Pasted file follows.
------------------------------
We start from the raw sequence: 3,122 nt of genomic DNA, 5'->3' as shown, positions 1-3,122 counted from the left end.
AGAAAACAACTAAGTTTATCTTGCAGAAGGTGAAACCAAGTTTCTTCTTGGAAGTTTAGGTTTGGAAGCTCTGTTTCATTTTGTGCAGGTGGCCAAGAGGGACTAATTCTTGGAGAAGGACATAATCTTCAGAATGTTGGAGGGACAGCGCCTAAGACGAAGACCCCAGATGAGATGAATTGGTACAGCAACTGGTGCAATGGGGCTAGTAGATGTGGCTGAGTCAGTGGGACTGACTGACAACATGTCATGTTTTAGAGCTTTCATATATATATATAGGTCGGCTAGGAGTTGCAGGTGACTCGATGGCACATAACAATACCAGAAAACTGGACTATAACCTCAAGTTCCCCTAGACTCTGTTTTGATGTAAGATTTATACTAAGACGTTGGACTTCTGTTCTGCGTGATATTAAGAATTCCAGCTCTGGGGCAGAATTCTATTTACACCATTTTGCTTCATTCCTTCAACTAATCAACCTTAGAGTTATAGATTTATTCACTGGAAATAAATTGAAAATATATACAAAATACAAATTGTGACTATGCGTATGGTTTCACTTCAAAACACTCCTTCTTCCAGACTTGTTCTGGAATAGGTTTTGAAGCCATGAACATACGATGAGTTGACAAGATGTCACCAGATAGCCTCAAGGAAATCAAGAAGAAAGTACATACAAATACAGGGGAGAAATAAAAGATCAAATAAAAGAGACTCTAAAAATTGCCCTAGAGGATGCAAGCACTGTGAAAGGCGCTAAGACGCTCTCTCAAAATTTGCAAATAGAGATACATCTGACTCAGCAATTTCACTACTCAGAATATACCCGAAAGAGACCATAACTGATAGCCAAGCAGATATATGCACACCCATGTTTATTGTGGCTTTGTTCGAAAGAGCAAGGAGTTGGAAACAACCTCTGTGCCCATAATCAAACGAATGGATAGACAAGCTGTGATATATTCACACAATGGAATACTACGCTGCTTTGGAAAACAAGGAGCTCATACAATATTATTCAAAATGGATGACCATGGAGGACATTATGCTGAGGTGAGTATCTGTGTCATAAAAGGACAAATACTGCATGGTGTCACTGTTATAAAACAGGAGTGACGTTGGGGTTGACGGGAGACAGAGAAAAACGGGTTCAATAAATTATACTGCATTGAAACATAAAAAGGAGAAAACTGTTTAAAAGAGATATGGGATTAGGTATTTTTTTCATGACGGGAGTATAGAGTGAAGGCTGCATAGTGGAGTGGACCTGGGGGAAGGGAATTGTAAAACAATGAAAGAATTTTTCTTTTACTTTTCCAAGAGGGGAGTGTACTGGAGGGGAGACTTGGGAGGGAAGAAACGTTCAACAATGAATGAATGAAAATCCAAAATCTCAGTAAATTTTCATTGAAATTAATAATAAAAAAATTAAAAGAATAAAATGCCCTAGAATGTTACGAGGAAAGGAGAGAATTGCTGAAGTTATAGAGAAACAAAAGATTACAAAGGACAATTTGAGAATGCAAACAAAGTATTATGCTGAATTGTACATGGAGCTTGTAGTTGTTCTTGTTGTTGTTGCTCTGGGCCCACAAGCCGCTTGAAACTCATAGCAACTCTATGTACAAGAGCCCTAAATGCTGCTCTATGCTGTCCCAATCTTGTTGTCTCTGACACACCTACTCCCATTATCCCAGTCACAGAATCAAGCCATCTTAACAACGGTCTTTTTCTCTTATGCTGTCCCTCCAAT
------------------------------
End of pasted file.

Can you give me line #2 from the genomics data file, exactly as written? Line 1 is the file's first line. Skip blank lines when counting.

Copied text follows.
AGAAAACAACTAAGTTTATCTTGCAGAAGGTGAAACCAAGTTTCTTCTTGGAAGTTTAGGTTTGGAAGCTCTGTTTCATTTTGTGCAGGTGGCCAAGAGGGACTAATTCTTGGAGAAGGACATAATCTTCAGAATGTTGGAGGGACAGCGCCTAAGACGAAGACCCCAGATGAGATGAATTGGTACAGCAACTGGTGCAATGGGGCTAGTAGATGTGGCTGAGTCAGTGGGACTGACTGACAACATGTCATGTTTTAGAGCTTTCATATATATATATAGGTCGGCTAGGAGTTGCAGGTGACTCGATGGCACATAACAATACCAGAAAACTGGACTATAACCTCAAGTTCCCCTAGACTCTGTTTTGATGTAAGATTTATACTAAGACGTTGGACTTCTGTTCTGCGTGATATTAAGAATTCCAGCTCTGGGGCAGAATTCTATTTACACCATTTTGCTTCATTCCTTCAACTAATCAACCTTAGAGTTATAGATTTATTCACTGGAAATAAATTGAAAATATATACAAAATACAAATTGTGACTATGCGTATGGTTTCACTTCAAAACACTCCTTCTTCCAGACTTGTTCTGGAATAGGTTTTGAAGCCATGAACATACGATGAGTTGACAAGATGTCACCAGATAGCCTCAAGGAAATCAAGAAGAAAGTACATACAAATACAGGGGAGAAATAAAAGATCAAATAAAAGAGACTCTAAAAATTGCCCTAGAGGATGCAAGCACTGTGAAAGGCGCTAAGACGCTCTCTCAAAATTTGCAAATAGAGATACATCTGACTCAGCAATTTCACTACTCAGAATATACCCGAAAGAGACCATAACTGATAGCCAAGCAGATATATGCACACCCATGTTTATTGTGGCTTTGTTCGAAAGAGCAAGGAGTTGGAAACAACCTCTGTGCCCATAATCAAACGAATGGATAGACAAGCTGTGATATATTCACACAATGGAATACTACGCTGCTTTGGAAAACAAGGAGCTCATACAATATTATTCAAAATGGATGACCATGGAGGACATTATGCTGAGGTGAGTATCTGTGTCATAAAAGGACAAATACTGCATGGTGTCACTGTTATAAAACAGGAGTGACGTTGGGGTTGACGGGAGACAGAGAAAAACGGGTTCAATAAATTATACTGCATTGAAACATAAAAAGGAGAAAACTGTTTAAAAGAGATATGGGATTAGGTATTTTTTTCATGACGGGAGTATAGAGTGAAGGCTGCATAGTGGAGTGGACCTGGGGGAAGGGAATTGTAAAACAATGAAAGAATTTTTCTTTTACTTTTCCAAGAGGGGAGTGTACTGGAGGGGAGACTTGGGAGGGAAGAAACGTTCAACAATGAATGAATGAAAATCCAAAATCTCAGTAAATTTTCATTGAAATTAATAATAAAAAAATTAAAAGAATAAAATGCCCTAGAATGTTACGAGGAAAGGAGAGAATTGCTGAAGTTATAGAGAAACAAAAGATTACAAAGGACAATTTGAGAATGCAAACAAAGTATTATGCTGAATTGTACATGGAGCTTGTAGTTGTTCTTGTTGTTGTTGCTCTGGGCCCACAAGCCGCTTGAAACTCATAGCAACTCTATGTACAAGAGCCCTAAATGCTGCTCTATGCTGTCCCAATCTTGTTGTCTCTGACACACCTACTCCCATTATCCCAGTCACAGAATCAAGCCATCTTAACAACGGTCTTTTTCTCTTATGCTGTCCCTCCAAT